Posts from ‘Simca’
I don’t know when it was that stand-up comics began telling clown jokes. I want to say I was fully an adult before it was brought to my attention—by those stand-up comics—that the whole clown thing is pretty weird. I recall a local shock jock dedicating considerable attention to the whole clown-as-a-career thing.
On January 18, on the Euronext Paris stock exchange, shares of Stellantis traded hands for very first time. A merger of Fiat Chrysler Automobiles (FCA) and the Peugeot Group (PSA), Stellantis is now the world’s third-largest automaker, with projected 2021 sales approaching 8 million light vehicles–ranking the new company behind only Toyota and Volkswagen, and ahead of General Motors and Hyundai Motor Company.
Our culture is ripe with inappropriately used adjectives. Marketers toss the word “turbo” around with reckless abandon, even though most applications of the Latin root have little to do with air, much less forcing air into an internal combustion engine.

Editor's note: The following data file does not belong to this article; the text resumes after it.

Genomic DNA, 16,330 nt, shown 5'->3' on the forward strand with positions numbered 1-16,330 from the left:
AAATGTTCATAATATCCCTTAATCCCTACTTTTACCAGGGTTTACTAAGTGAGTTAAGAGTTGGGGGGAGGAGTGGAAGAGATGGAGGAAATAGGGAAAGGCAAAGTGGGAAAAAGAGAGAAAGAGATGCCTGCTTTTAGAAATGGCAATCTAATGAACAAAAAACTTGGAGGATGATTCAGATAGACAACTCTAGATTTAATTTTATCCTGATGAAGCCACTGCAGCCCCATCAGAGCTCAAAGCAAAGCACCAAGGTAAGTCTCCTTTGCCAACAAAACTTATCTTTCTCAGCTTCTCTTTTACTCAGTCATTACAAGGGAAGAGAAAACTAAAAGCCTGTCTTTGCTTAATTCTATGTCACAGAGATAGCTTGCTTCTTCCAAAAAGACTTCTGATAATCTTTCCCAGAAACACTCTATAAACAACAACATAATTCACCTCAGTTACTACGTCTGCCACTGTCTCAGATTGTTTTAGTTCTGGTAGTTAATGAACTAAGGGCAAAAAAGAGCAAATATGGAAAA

by Don Sikora II
Note: The following story was excerpted from the December 2015 issue of Collectible Automobile magazine.
Back in the Fifties, when Americans started buying imported cars in significant numbers, the Big Three responded with “captive imports” made by their European branches. Ford and GM looked to West Germany and the UK, but Chrysler’s earliest imports came from France. One of them, the 1963-68 Simca 1000 sedan, is the subject for this installment of Cheap Wheels.
The Dodge brand we know today began building automobiles in 1915, and became a part of Chrysler Corporation in 1928. In the 100 years since Dodge began churning out cars and trucks, a good number of highly memorable vehicles have graced the marque’s showrooms.